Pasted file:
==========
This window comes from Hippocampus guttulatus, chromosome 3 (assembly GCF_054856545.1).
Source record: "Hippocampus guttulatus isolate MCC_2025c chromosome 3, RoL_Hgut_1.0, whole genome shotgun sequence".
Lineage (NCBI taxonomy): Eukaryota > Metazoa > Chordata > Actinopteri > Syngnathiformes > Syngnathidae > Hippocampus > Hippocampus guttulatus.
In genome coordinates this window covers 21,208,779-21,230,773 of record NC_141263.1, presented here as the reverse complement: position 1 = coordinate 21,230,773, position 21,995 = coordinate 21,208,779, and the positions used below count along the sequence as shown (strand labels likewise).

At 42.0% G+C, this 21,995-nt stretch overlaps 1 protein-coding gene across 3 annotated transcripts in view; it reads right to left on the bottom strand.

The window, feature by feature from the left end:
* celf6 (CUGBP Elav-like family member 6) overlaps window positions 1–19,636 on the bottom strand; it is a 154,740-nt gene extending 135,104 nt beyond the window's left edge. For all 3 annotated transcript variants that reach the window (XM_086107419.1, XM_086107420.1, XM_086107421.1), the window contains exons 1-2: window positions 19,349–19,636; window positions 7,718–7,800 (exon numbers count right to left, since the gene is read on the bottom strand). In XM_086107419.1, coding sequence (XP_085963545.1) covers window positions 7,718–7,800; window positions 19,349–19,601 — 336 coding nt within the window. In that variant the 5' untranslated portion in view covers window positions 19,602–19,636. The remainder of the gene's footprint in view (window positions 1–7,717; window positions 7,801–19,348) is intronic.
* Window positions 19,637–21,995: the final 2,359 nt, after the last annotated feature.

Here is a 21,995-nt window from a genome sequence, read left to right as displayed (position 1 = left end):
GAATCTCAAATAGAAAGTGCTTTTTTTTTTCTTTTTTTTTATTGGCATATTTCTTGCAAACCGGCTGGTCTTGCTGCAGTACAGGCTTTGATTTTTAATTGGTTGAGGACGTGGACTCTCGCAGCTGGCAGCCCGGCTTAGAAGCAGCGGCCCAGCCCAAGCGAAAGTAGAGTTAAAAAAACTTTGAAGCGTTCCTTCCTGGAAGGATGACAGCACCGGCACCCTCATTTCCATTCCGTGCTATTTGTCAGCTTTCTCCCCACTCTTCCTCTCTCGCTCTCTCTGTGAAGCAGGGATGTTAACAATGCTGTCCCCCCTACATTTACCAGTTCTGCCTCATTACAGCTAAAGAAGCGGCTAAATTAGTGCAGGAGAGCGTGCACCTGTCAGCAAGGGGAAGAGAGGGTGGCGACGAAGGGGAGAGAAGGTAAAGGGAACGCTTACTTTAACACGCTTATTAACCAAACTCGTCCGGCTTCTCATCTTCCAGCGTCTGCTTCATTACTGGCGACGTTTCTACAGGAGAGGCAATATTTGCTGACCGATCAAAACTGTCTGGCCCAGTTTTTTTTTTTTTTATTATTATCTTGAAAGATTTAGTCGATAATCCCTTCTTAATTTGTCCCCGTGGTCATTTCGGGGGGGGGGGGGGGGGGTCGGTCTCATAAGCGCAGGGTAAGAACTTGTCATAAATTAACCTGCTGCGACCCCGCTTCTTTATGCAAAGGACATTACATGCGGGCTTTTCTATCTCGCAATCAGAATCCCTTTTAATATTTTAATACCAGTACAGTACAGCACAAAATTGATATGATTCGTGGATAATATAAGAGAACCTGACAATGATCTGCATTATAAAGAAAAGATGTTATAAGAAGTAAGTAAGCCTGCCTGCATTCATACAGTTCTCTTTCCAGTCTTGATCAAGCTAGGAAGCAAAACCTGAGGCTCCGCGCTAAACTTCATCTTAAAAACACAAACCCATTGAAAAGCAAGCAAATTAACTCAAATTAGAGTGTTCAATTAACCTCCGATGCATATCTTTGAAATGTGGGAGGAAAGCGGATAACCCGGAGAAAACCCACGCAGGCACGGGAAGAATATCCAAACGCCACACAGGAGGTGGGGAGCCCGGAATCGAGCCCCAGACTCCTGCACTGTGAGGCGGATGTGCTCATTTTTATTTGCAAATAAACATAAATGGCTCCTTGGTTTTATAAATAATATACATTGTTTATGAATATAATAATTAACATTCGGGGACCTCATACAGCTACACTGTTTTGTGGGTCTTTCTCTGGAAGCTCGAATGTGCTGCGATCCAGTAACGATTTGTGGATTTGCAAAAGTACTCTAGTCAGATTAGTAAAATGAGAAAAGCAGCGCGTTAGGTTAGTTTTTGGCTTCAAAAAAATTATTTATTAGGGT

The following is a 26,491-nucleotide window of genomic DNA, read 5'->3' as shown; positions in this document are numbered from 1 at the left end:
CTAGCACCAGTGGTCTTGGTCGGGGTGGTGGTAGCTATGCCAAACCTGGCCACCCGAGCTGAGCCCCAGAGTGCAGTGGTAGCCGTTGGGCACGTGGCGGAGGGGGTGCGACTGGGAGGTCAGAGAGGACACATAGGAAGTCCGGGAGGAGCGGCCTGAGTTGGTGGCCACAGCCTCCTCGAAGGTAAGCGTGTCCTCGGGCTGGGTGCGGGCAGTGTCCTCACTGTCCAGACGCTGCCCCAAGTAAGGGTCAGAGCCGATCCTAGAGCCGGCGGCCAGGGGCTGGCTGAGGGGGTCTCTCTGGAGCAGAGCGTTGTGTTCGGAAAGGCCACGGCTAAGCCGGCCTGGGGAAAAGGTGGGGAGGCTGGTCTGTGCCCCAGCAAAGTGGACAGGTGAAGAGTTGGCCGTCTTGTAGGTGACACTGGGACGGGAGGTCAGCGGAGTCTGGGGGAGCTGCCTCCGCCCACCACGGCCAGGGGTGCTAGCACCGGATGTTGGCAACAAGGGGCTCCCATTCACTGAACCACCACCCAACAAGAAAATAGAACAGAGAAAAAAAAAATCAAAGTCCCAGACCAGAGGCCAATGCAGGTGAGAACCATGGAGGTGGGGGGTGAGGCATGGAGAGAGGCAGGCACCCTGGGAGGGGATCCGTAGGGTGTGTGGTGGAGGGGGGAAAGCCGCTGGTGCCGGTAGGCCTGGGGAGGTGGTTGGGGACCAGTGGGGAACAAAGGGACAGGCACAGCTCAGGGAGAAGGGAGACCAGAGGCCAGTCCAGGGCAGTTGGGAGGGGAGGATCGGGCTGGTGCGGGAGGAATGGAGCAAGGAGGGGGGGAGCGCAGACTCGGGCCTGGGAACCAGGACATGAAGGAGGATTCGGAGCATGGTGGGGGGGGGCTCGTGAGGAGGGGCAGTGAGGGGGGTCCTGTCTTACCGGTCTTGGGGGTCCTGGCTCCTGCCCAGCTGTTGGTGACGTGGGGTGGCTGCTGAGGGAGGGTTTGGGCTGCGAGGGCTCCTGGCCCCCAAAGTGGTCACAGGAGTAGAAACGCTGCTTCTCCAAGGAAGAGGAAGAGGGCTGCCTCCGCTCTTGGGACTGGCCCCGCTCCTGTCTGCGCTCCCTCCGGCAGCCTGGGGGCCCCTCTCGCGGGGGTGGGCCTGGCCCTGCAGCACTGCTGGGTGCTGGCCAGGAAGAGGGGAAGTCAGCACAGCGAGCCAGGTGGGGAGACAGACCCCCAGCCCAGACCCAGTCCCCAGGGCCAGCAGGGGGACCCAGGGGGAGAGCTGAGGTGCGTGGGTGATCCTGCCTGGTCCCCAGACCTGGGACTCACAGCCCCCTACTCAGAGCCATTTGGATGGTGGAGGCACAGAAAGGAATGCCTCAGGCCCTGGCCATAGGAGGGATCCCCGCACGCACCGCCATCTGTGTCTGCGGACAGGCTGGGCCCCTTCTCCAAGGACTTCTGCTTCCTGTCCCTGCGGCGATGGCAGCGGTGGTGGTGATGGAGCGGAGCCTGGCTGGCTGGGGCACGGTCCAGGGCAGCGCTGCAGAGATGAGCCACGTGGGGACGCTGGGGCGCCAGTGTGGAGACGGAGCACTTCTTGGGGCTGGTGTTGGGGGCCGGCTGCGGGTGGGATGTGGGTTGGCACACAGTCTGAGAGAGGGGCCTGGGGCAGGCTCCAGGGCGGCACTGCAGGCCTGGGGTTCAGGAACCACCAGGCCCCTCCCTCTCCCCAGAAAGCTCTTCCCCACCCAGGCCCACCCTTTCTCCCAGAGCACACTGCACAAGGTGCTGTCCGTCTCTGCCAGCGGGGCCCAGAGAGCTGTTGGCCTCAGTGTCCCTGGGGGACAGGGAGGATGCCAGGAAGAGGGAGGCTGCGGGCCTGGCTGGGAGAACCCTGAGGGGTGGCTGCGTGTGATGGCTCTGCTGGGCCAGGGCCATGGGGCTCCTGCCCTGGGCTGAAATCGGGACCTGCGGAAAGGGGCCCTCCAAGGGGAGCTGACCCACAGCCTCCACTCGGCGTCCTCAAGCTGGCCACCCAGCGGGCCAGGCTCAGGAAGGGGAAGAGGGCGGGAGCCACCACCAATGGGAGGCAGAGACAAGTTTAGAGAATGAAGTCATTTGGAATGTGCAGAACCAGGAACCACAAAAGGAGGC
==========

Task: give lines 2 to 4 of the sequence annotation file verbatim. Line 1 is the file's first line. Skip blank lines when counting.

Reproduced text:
Source record: "Hippocampus guttulatus isolate MCC_2025c chromosome 3, RoL_Hgut_1.0, whole genome shotgun sequence".
Lineage (NCBI taxonomy): Eukaryota > Metazoa > Chordata > Actinopteri > Syngnathiformes > Syngnathidae > Hippocampus > Hippocampus guttulatus.
In genome coordinates this window covers 21,208,779-21,230,773 of record NC_141263.1, presented here as the reverse complement: position 1 = coordinate 21,230,773, position 21,995 = coordinate 21,208,779, and the positions used below count along the sequence as shown (strand labels likewise).